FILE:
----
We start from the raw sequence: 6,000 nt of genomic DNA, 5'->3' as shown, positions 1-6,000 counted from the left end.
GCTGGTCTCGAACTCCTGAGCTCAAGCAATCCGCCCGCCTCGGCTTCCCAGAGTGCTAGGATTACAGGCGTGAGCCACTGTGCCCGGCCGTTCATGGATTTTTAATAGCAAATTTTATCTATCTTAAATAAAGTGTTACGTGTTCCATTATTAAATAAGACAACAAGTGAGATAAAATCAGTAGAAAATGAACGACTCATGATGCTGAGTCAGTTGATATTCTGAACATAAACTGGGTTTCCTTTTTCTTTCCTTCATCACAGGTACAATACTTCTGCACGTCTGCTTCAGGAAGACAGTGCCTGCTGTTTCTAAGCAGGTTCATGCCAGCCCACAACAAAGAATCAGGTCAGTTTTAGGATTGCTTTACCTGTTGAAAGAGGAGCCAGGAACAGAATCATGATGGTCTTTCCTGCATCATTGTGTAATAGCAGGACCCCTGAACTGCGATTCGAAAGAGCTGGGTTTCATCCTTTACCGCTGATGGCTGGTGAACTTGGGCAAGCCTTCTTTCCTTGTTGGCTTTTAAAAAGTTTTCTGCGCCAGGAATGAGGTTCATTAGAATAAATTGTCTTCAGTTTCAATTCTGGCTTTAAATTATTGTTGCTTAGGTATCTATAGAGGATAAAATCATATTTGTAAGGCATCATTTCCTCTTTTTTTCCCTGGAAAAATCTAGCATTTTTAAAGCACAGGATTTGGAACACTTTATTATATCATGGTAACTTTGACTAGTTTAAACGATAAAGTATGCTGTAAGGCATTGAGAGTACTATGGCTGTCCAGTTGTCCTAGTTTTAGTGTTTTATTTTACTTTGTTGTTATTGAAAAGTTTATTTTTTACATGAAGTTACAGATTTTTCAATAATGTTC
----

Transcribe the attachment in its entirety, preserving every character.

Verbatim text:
We start from the raw sequence: 6,000 nt of genomic DNA, 5'->3' as shown, positions 1-6,000 counted from the left end.
GCTGGTCTCGAACTCCTGAGCTCAAGCAATCCGCCCGCCTCGGCTTCCCAGAGTGCTAGGATTACAGGCGTGAGCCACTGTGCCCGGCCGTTCATGGATTTTTAATAGCAAATTTTATCTATCTTAAATAAAGTGTTACGTGTTCCATTATTAAATAAGACAACAAGTGAGATAAAATCAGTAGAAAATGAACGACTCATGATGCTGAGTCAGTTGATATTCTGAACATAAACTGGGTTTCCTTTTTCTTTCCTTCATCACAGGTACAATACTTCTGCACGTCTGCTTCAGGAAGACAGTGCCTGCTGTTTCTAAGCAGGTTCATGCCAGCCCACAACAAAGAATCAGGTCAGTTTTAGGATTGCTTTACCTGTTGAAAGAGGAGCCAGGAACAGAATCATGATGGTCTTTCCTGCATCATTGTGTAATAGCAGGACCCCTGAACTGCGATTCGAAAGAGCTGGGTTTCATCCTTTACCGCTGATGGCTGGTGAACTTGGGCAAGCCTTCTTTCCTTGTTGGCTTTTAAAAAGTTTTCTGCGCCAGGAATGAGGTTCATTAGAATAAATTGTCTTCAGTTTCAATTCTGGCTTTAAATTATTGTTGCTTAGGTATCTATAGAGGATAAAATCATATTTGTAAGGCATCATTTCCTCTTTTTTTCCCTGGAAAAATCTAGCATTTTTAAAGCACAGGATTTGGAACACTTTATTATATCATGGTAACTTTGACTAGTTTAAACGATAAAGTATGCTGTAAGGCATTGAGAGTACTATGGCTGTCCAGTTGTCCTAGTTTTAGTGTTTTATTTTACTTTGTTGTTATTGAAAAGTTTATTTTTTACATGAAGTTACAGATTTTTCAATAATGTTC